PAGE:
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Tail Stalls
Category Miscellaneous
Posted by Taylor Grayson Submitted on 04/11/2010 08:47 PM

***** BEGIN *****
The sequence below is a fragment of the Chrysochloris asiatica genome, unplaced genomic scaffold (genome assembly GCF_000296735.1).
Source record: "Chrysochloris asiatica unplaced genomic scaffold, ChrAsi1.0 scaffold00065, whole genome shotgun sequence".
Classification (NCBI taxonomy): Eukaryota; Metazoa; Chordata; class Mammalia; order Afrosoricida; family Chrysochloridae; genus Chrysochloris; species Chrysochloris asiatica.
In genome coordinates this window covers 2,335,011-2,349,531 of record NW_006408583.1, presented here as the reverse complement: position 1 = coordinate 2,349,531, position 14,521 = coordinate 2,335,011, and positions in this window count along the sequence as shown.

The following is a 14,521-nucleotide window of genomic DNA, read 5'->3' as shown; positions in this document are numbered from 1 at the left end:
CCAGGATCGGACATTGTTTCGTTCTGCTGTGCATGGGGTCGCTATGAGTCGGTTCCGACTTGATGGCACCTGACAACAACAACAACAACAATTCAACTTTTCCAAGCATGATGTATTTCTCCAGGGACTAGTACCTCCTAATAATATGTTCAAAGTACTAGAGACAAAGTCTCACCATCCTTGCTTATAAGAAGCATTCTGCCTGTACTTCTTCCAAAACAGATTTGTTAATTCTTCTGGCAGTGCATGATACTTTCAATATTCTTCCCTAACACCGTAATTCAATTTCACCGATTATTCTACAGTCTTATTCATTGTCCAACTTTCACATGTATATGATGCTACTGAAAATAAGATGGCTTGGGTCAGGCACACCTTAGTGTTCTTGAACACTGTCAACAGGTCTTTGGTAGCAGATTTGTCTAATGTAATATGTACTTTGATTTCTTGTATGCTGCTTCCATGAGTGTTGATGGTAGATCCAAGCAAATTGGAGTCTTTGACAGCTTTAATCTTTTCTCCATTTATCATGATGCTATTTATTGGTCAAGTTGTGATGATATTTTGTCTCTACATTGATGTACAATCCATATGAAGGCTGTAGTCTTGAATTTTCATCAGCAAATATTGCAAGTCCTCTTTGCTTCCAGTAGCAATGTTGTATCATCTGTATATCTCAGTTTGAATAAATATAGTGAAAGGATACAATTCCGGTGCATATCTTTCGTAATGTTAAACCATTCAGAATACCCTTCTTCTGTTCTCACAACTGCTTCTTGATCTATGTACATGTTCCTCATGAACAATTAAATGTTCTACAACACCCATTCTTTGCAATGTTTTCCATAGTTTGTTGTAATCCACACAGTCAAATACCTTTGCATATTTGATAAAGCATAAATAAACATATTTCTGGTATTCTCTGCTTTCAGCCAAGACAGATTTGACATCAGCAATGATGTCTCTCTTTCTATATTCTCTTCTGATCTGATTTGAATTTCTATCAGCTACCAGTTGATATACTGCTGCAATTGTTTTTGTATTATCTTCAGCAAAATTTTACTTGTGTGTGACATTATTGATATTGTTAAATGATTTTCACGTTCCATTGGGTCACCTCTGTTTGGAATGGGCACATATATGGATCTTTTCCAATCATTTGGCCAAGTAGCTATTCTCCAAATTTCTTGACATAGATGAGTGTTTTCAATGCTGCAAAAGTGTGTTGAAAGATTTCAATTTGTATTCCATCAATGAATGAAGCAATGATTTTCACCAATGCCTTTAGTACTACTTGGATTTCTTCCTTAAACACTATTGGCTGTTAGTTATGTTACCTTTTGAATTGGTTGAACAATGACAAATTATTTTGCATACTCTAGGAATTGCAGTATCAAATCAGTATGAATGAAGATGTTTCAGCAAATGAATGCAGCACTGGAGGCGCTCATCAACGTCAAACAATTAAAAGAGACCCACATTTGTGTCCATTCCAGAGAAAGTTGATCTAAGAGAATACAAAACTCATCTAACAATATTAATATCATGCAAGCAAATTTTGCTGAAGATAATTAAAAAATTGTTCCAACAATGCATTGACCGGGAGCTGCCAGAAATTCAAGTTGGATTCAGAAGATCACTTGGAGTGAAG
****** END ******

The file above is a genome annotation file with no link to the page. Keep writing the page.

Stalling the horizontal stabilizer can happen in icing conditions where leading edge ice causes the airflow to separate at a less negative AoA than normal. What isn't intuitive is that the recovery procedure is to pull back on the yoke, rather than pushing forward like a stall of the main wing. The reason is that the tailplane is at a larger negative AoA when the main wing is at a smaller AoA (faster), and vice versa. To reduce the negative AoA on the horizontal stabilizer, you must increase the AoA on the main wing. The reason should be clear if you view the orientation of the horizontal stabilizer to the relative wind in each of the two situations, being fast and being slow: Tail AoA A critical piece of information for interpreting the above diagram is that the AoA on an airfoil is normally measured as the angle between the relative wind and the chordline of the unaugmented airfoil, meaning no flaps, and the elevator (and rudder, ailerons) are simply plain flaps. So deflecting the elevator by definition has no effect on the location on the chordline.
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